3 July, 2017 / By Kassandra, New Europe
Acquisition could put UK media owner influence on editorial content over the tipping point
This Thursday 29 June 2017 will remain in the mind of Rupert Murdoch. Indeed his attempt to expand his media group in Europe by acquiring pay-TV group Sky suffered a major setback on Thursday when the British government said it would refer its proposed takeover of Sky, the European satellite broadcaster, to regulators for additional review. The U.K. culture secretary Karen Bradley said the transaction could give the Murdoch family too much influence over British media; his media empire already has significant power there. Bradley said the proposed company would have the third largest total reach of any news provider in the U.K., uniquely spanning television, radio, newspapers and digital publications. “The proposed transaction would give the Murdoch Family Trust material influence over news providers with a significant presence across all key platforms,” she told the UK parliament. All this is coming from a very precise review of the Independent UK Regulator (OFCOM) who said there was a risk the deal could increase Murdoch’s influence over British politics and public opinion. Murdoch already controls three newspapers — The Sun, The Times and The Sunday Times.
A recent report by the Centre for Media Pluralism and Media Freedom (CMPF) presented in Strasbourg during the last European Parliament Plenary session showed the UK is at “high risk” in terms of its concentration of ownership and the influence these owners exert on editorial content. The monitor, which gave percentage scores to indicate the severity of risk to media freedom, rated the UK at 83% for ownership concentration, compared to an EU average of 71%. Meanwhile, for owner’s influence on editorial content, the UK was given an eye-watering score of 92% compared to the EU’s average of 56%.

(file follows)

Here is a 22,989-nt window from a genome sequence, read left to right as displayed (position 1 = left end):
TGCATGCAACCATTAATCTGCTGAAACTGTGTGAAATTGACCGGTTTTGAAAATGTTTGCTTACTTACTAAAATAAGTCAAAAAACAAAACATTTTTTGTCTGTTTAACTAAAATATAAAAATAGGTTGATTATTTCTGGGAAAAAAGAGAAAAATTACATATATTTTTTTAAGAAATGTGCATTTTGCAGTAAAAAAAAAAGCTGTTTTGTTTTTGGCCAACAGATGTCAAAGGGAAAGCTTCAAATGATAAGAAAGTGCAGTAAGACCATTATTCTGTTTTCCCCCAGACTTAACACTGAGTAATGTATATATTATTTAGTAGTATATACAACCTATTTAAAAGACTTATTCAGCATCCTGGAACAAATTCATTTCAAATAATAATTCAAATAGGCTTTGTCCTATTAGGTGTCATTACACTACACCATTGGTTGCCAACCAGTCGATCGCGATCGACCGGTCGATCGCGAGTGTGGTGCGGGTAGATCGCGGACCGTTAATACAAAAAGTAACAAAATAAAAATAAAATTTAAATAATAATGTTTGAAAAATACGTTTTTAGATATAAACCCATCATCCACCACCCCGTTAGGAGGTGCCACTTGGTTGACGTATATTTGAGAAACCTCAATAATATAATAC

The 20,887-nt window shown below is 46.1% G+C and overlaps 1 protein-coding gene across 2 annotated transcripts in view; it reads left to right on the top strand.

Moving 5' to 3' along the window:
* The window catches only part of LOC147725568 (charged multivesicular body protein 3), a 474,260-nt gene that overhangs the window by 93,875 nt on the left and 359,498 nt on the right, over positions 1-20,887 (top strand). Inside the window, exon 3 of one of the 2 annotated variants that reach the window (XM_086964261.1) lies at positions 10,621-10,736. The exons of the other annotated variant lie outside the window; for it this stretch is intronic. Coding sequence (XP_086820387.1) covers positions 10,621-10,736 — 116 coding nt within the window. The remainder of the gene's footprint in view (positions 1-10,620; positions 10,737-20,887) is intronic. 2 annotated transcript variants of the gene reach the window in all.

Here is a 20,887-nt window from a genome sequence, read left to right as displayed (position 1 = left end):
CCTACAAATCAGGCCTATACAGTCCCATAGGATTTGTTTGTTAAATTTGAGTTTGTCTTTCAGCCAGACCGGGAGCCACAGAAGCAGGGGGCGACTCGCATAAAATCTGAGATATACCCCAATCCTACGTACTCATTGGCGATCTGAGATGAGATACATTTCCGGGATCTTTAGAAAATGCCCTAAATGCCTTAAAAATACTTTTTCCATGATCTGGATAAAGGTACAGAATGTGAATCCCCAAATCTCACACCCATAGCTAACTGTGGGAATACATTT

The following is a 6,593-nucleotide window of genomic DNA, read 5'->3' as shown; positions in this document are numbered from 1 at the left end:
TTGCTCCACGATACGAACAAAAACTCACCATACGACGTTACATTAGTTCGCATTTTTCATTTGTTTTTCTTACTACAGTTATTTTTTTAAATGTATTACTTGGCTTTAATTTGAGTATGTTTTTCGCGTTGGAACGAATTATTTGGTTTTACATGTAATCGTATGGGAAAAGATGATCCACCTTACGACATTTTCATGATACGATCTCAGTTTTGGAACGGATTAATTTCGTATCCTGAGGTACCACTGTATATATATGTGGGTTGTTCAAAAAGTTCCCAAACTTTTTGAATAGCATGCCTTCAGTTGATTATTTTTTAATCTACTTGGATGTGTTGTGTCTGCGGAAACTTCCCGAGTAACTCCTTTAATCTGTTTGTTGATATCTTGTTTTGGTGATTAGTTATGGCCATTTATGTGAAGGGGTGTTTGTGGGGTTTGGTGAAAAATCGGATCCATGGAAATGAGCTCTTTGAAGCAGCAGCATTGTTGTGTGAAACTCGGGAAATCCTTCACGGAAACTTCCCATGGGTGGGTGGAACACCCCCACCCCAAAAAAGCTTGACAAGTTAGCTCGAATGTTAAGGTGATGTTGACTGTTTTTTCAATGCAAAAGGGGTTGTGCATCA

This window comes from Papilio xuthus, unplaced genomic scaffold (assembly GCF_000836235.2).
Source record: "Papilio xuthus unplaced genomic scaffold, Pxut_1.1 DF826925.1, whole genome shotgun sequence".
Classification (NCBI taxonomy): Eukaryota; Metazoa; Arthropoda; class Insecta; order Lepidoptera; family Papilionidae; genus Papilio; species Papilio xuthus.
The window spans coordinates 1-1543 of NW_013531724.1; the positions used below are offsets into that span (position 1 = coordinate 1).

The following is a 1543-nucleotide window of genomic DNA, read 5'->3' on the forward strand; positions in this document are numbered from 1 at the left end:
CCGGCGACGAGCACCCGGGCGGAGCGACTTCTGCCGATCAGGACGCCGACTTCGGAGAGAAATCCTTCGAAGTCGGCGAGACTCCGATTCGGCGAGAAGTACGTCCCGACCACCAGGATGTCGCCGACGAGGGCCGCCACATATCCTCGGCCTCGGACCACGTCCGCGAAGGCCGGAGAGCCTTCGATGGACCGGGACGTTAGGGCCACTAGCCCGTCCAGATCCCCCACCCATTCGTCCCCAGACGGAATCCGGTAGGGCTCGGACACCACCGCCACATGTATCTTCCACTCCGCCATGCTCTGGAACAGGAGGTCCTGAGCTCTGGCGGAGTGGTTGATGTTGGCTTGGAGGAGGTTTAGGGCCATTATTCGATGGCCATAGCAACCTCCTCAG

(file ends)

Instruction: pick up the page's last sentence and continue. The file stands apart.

New Europe already reported exactly a month ago about the significant concerns raised by four members of the European Parliament urging a detailed review of the proposed merger following critical findings in the latest Media Reform Coalition report. At that time, those four MEPs (Brando Benifei, Neena Gill, Catherine Stihler, and Julie Ward) urged the UK government to safeguard “an independent and competitive news industry”, which they insist is “vital to any democracy.” And it looks like their concerns have been taken into consideration.
So now, what are the next steps?
Fox and Sky have until July 14 to respond to Bradley. If not convinced by their response, she will refer the deal to the Competition and Markets Authority for an in-depth investigation and this is what FOX is expecting as they said in an official statement that they would “continue to work constructively with the U.K. authorities,” adding it expected any further review to take at least 24 weeks for “an expected close by June 30, 2018,” Bradley said she had already rejected proposals from Fox and Sky aimed at addressing those concerns — including establishing an editorial board for Sky News with a majority of independent members. Ofcom also said it had considered allegations of sexual and racial harassment at Fox News, calling them “extremely serious and disturbing.”
But one of our main questions here is the following: Sky has 22 million customers in five European markets: Italy, Germany, Austria, the U.K. and Ireland. Are we going to see similar concerns coming in other major European countries like Italy or Germany? We know that Italian MP Paolo Tancredi (also Vice Chair of the European Affairs Commission in the Italian Congress) already raised concerns on this merger. Are the problems just starting for Rupert Murdoch? Are they any risks that the deal could collapse like in 2012? Only the next months will tell us…